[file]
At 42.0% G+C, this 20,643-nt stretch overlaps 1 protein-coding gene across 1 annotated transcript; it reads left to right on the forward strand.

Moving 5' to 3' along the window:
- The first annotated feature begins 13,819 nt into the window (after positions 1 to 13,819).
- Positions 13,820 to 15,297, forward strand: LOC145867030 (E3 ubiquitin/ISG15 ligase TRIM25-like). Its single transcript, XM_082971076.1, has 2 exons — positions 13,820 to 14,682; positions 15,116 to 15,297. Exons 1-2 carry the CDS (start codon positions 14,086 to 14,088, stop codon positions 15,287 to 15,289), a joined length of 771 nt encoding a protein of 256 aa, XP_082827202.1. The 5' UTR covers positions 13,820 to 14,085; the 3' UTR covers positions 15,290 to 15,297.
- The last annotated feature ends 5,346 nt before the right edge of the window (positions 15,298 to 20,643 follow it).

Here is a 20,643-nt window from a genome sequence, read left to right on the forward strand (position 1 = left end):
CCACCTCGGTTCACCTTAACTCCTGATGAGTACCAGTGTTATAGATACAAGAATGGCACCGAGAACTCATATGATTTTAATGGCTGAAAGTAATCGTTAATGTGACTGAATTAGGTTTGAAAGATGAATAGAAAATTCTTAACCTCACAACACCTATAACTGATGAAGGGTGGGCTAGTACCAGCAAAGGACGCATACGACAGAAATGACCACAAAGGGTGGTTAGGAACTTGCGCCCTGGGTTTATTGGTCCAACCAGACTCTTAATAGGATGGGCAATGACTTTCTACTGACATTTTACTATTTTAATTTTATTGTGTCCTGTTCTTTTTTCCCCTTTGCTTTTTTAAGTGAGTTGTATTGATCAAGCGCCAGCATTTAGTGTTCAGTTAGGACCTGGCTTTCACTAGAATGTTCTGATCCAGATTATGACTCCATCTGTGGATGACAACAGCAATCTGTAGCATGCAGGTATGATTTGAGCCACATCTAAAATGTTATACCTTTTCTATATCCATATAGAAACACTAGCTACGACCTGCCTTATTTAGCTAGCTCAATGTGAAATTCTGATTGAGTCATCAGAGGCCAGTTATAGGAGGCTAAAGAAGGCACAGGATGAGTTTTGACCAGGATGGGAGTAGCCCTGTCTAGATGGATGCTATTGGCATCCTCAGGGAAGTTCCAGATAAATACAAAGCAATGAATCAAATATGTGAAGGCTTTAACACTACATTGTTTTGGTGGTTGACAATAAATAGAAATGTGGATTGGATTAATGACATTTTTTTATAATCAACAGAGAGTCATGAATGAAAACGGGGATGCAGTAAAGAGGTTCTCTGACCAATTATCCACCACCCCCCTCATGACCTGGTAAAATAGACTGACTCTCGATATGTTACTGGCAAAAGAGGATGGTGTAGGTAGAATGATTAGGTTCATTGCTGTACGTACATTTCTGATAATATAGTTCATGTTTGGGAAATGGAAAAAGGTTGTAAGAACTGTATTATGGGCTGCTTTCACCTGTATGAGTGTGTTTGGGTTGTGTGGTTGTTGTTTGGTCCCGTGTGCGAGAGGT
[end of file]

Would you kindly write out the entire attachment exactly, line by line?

At 42.0% G+C, this 20,643-nt stretch overlaps 1 protein-coding gene across 1 annotated transcript; it reads left to right on the forward strand.

Moving 5' to 3' along the window:
- The first annotated feature begins 13,819 nt into the window (after positions 1 to 13,819).
- Positions 13,820 to 15,297, forward strand: LOC145867030 (E3 ubiquitin/ISG15 ligase TRIM25-like). Its single transcript, XM_082971076.1, has 2 exons — positions 13,820 to 14,682; positions 15,116 to 15,297. Exons 1-2 carry the CDS (start codon positions 14,086 to 14,088, stop codon positions 15,287 to 15,289), a joined length of 771 nt encoding a protein of 256 aa, XP_082827202.1. The 5' UTR covers positions 13,820 to 14,085; the 3' UTR covers positions 15,290 to 15,297.
- The last annotated feature ends 5,346 nt before the right edge of the window (positions 15,298 to 20,643 follow it).

Here is a 20,643-nt window from a genome sequence, read left to right on the forward strand (position 1 = left end):
CCACCTCGGTTCACCTTAACTCCTGATGAGTACCAGTGTTATAGATACAAGAATGGCACCGAGAACTCATATGATTTTAATGGCTGAAAGTAATCGTTAATGTGACTGAATTAGGTTTGAAAGATGAATAGAAAATTCTTAACCTCACAACACCTATAACTGATGAAGGGTGGGCTAGTACCAGCAAAGGACGCATACGACAGAAATGACCACAAAGGGTGGTTAGGAACTTGCGCCCTGGGTTTATTGGTCCAACCAGACTCTTAATAGGATGGGCAATGACTTTCTACTGACATTTTACTATTTTAATTTTATTGTGTCCTGTTCTTTTTTCCCCTTTGCTTTTTTAAGTGAGTTGTATTGATCAAGCGCCAGCATTTAGTGTTCAGTTAGGACCTGGCTTTCACTAGAATGTTCTGATCCAGATTATGACTCCATCTGTGGATGACAACAGCAATCTGTAGCATGCAGGTATGATTTGAGCCACATCTAAAATGTTATACCTTTTCTATATCCATATAGAAACACTAGCTACGACCTGCCTTATTTAGCTAGCTCAATGTGAAATTCTGATTGAGTCATCAGAGGCCAGTTATAGGAGGCTAAAGAAGGCACAGGATGAGTTTTGACCAGGATGGGAGTAGCCCTGTCTAGATGGATGCTATTGGCATCCTCAGGGAAGTTCCAGATAAATACAAAGCAATGAATCAAATATGTGAAGGCTTTAACACTACATTGTTTTGGTGGTTGACAATAAATAGAAATGTGGATTGGATTAATGACATTTTTTTATAATCAACAGAGAGTCATGAATGAAAACGGGGATGCAGTAAAGAGGTTCTCTGACCAATTATCCACCACCCCCCTCATGACCTGGTAAAATAGACTGACTCTCGATATGTTACTGGCAAAAGAGGATGGTGTAGGTAGAATGATTAGGTTCATTGCTGTACGTACATTTCTGATAATATAGTTCATGTTTGGGAAATGGAAAAAGGTTGTAAGAACTGTATTATGGGCTGCTTTCACCTGTATGAGTGTGTTTGGGTTGTGTGGTTGTTGTTTGGTCCCGTGTGCGAGAGGT